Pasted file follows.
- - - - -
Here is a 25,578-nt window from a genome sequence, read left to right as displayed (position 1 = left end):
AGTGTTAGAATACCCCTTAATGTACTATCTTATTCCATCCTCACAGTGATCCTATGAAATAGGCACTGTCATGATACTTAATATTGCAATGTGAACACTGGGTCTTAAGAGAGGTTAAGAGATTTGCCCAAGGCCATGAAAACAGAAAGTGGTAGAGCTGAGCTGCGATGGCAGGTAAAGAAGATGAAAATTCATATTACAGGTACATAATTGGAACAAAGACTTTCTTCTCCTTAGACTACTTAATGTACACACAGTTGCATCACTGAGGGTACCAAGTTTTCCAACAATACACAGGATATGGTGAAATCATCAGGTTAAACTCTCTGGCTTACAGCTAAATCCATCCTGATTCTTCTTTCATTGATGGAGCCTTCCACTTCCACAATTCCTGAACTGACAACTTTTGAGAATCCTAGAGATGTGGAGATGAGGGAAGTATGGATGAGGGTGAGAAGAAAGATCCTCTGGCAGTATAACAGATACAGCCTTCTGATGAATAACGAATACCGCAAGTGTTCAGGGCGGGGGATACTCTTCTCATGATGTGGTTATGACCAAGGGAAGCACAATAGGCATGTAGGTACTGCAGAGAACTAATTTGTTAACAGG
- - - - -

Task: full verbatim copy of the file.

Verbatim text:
Here is a 25,578-nt window from a genome sequence, read left to right as displayed (position 1 = left end):
AGTGTTAGAATACCCCTTAATGTACTATCTTATTCCATCCTCACAGTGATCCTATGAAATAGGCACTGTCATGATACTTAATATTGCAATGTGAACACTGGGTCTTAAGAGAGGTTAAGAGATTTGCCCAAGGCCATGAAAACAGAAAGTGGTAGAGCTGAGCTGCGATGGCAGGTAAAGAAGATGAAAATTCATATTACAGGTACATAATTGGAACAAAGACTTTCTTCTCCTTAGACTACTTAATGTACACACAGTTGCATCACTGAGGGTACCAAGTTTTCCAACAATACACAGGATATGGTGAAATCATCAGGTTAAACTCTCTGGCTTACAGCTAAATCCATCCTGATTCTTCTTTCATTGATGGAGCCTTCCACTTCCACAATTCCTGAACTGACAACTTTTGAGAATCCTAGAGATGTGGAGATGAGGGAAGTATGGATGAGGGTGAGAAGAAAGATCCTCTGGCAGTATAACAGATACAGCCTTCTGATGAATAACGAATACCGCAAGTGTTCAGGGCGGGGGATACTCTTCTCATGATGTGGTTATGACCAAGGGAAGCACAATAGGCATGTAGGTACTGCAGAGAACTAATTTGTTAACAGG